On Saturday, Cooking for a Cause benefits Crosslines, our regional food pantry. Volunteers from Central United Methodist and Peace Lutheran churches will serve biscuits and gravy, sausages, slices of market tomatoes, and orange juice or coffee for $3.50. For an extra dollar you can add cooked-to-order farm fresh eggs. 

Marshall Mitchell will be on the market stage astride his saddle, entertaining kids and adults. Music and breakfast run from 9 to 11.

Tuesday the Pommerts perform. Carmine’s Pizza bakes to order from 4 to sellout. 
Supper with Trish begins at 5. The menu is baked ravioli, side salad, garlic bread, dessert and drink for $5.
The Free Kids Supper, a Sloppy Joe, a veggie side and milk, is served from 5 to 6:30. We’re really excited about the response. We’ve averaged over 90 kids each Tuesday and are aiming to break 100. The Kids Supper is free to anyone 18 or younger.

We’re looking for some kids to help with the Kids Community Garden. We meet from 9 to 10 on Wednesday mornings. There is still some planting to be done, but there’s also harvesting. New potatoes are ready to be dug and taken home and we’ll soon have tomatoes. All children are welcome. Those under 11 need to come with an adult.

Oh, yes, it’s high season. Don’t miss it!

Thursday, June 25, 2015

Webb City Sentinel column - 6/25/15



Got Books?  The Friends of the Library are collecting gently used books for their traveling library project. Twice a year, the Friends take collections of books to area nursing homes and retirement centers for residents to enjoy. The market will be collecting books for the project today, tomorrow and Tuesday. Bring your books to the information table and we’ll see they go to eager readers.

Those summer crops are beginning to arrive at the market, but, except for the tomatoes, in small quantities. So I won’t start a food fight by naming names. Hint, hint - the good stuff is coming!

We have a good supply of tomatoes and with this heat they are coming on fast and fabulous. You know they taste good and that all veggies are good for you, but did you know that several research studies show that a tomato a day will help keep cardiovascular disease away?  In fact, one study showed that individuals who consumed more than seven servings a week (with a serving being a cup of chopped tomatoes which equals about one tomato) reduced their risk of that disease by 30%. One more reason to feast on the season.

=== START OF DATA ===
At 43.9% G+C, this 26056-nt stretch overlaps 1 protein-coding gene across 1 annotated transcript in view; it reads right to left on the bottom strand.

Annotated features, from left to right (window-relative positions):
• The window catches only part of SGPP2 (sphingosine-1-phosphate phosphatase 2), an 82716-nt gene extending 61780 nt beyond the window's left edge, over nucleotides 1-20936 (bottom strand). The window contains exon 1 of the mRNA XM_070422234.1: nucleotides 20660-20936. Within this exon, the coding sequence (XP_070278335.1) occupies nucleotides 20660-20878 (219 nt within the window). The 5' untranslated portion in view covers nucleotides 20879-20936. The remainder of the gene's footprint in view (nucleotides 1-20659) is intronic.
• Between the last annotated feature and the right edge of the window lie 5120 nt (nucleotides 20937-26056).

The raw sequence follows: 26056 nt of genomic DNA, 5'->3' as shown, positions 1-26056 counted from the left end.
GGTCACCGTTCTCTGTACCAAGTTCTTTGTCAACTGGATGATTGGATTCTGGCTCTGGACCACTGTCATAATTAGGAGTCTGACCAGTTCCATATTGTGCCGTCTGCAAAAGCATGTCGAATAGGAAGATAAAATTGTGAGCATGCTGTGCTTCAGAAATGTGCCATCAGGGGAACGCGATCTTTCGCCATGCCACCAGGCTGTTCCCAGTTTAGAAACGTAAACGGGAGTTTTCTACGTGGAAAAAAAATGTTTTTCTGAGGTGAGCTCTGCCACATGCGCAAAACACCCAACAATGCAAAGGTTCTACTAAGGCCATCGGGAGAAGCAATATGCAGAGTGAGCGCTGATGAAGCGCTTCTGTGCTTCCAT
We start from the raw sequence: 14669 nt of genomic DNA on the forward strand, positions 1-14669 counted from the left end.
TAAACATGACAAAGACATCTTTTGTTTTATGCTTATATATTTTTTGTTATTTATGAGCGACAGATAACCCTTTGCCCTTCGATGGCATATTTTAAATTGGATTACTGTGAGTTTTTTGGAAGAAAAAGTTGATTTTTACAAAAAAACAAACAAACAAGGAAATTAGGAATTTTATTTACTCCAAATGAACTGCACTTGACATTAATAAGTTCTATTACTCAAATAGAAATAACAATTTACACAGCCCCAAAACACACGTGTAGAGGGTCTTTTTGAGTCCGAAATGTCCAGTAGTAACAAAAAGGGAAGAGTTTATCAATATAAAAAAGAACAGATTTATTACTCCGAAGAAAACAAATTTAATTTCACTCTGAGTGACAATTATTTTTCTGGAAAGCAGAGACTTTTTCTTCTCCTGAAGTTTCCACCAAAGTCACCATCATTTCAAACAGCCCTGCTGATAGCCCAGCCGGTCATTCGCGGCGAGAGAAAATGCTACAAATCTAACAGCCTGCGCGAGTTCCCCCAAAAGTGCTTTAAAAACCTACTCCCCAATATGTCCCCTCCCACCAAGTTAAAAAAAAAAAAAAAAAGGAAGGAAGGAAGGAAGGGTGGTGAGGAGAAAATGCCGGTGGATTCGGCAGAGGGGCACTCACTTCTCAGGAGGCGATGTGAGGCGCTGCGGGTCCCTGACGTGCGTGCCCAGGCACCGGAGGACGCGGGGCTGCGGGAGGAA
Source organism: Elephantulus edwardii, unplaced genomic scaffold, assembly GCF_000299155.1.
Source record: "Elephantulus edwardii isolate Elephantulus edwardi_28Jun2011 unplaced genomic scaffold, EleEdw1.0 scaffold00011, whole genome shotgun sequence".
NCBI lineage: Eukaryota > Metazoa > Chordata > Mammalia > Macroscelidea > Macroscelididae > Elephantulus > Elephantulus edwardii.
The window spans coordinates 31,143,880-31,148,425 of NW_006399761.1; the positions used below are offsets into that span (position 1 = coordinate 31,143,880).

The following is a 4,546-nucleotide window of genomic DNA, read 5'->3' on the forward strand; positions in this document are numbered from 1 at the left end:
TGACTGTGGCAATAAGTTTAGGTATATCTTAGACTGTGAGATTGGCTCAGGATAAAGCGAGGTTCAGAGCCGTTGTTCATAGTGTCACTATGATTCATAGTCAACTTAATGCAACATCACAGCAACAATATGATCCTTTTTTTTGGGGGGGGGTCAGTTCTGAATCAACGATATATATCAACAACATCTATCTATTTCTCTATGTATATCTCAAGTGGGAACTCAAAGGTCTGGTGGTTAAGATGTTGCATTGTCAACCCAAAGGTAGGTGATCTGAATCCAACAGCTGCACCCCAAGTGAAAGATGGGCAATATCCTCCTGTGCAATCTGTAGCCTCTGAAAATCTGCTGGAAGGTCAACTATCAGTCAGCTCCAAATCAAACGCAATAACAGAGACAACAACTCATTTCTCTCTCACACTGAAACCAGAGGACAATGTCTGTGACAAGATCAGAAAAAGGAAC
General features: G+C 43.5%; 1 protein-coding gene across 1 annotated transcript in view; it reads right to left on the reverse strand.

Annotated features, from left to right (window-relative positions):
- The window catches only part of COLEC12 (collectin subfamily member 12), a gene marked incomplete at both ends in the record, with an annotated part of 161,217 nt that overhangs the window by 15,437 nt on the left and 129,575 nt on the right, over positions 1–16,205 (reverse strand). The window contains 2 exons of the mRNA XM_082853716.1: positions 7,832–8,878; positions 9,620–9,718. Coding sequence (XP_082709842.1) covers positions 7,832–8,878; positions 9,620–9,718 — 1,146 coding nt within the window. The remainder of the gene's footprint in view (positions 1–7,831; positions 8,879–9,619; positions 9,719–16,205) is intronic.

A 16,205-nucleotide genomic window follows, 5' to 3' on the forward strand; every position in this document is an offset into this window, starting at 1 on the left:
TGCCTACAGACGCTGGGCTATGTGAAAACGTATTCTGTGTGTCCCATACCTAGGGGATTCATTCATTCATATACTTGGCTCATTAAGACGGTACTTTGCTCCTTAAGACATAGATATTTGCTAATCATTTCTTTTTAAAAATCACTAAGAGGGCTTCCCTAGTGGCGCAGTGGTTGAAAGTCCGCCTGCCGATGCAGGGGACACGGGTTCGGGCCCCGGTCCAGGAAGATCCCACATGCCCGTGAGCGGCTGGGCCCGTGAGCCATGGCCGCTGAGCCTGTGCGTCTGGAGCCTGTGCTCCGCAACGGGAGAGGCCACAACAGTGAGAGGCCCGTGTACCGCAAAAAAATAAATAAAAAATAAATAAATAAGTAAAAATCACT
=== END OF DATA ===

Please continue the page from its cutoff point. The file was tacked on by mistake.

So come for the tomatoes, but don’t forget the cornucopia of other fruits and vegetables. (Oops, did I say fruit?  Yes, I did.)  Here’s a recipe from the Minnesota Food Association. I’ve placed an asterisk next to what you can buy at the market right now:

Refrigerator Dilly Beans

1 Jalapeno*, seeded and finely diced
2 cups of green beans*
1 cup vinegar
1 cup water
2 1/2 tablespoons of sugar
2 cloves of garlic*, minced
1 1/2 teaspoons of kosher salt
1/2 medium onion*, sliced thinly
2 sprigs of fresh dill*
1/2 teaspoon of whole black peppercorns
1/4 to 1 teaspoon of red pepper flakes (depending on how hot you want them)

Make the brine by combining water, vinegar, salt, sugar and garlic in a saucepan and bringing to a boil. Take off heat and cool down to room temperature.

Trim the beans (you can leave the pointy end if you like).

Bring a saucepan of water to a full boil, dump in the beans and boil for thirty second. Drain and dunk them in ice water. That will stop the cooking and fix the bright color. Drain and set aside.

Add onions, dill, red pepper flakes and peppercorns to your jars (which should be glass with a lid. Since this is a refrigerated product, the lids do not have to be suitable for canning. You can actually reuse jars and lids for this.).

Add beans to jars. If you want to put them in upright, lay the jar horizontally to load them in.

Pour in the cooled brine. Fill the jar to 1/2 inch below the top of the jar, completely covering the beans. 

Leave the jar(s) in the fridge for at least two days before eating. They’ll keep in the fridge for up to six months but I bet they’ll be long gone before that.

Today, we enjoy the traditional music of the Sours. Lumpy’s Express will have ribs, barbecued beef, pulled pork and smoked chicken. M & M Bistro will have market fresh gyros, chicken pita wraps, hummus and tabouleh plates. 

Tomorrow, the Mayfields are playing bluegrass and gospel. Breakfast benefits the Friends of the Webb City Public Library. Biscuits and gravy, sausages, sliced market tomatoes, coffee or orange juice for $3.50. Add two farm fresh eggs cooked to order for $1.

If you come early tomorrow, you’ll probably see a fellow in a University of Missouri Extension shirt getting produce before the bell rings. No need for outrage. That’s Patrick Byers, weighing and recording for a research project he’s conducting. All that produce is going right back to the farmer for sale. Patrick is conducting the project at Webb City (his version of a small market) and Farmers Market of the Ozarks in Springfield (his version of a large market) to gather information on how prices are set. I’m guessing they’re less in Webb City, but we’ll have to wait for the report which should be out this winter since this is the second year of a two-year project. In Webb City, the management (that would be us volunteers) are careful to avoid price fixing. Every farmer and vendor sets their own price. Even when asked, what’s the going rate? by a new farmer, we say “you’ll have to check that out for yourselves.”  We give absolutely no price advice except you need to price your product at a fairly, one that will allow you to make the profit you need to stay in business and one that allows your customers to afford it.

Tuesdays are thriving. We may rename it Family Night. Over 90 kids ate with us again last week.
The Free Kids Supper is from 5 to 6:30. Carmine’s Wood Fired Pizza is served from 4 until sell out. Trish with Supper begins at 5. 

The Pommerts are playing (they’ve added kids songs to the playlist). Joplin Little Theatre is sending over their cast from Forever Plaid to tempt us with some of their wonderful close harmonies from 5 to 5:20.

It’s going to be another wonderful week of markets. Don’t miss them. And get ready – we’ll be open Friday, July 3, and Saturday, July 4. It’s always our biggest weekend of the year!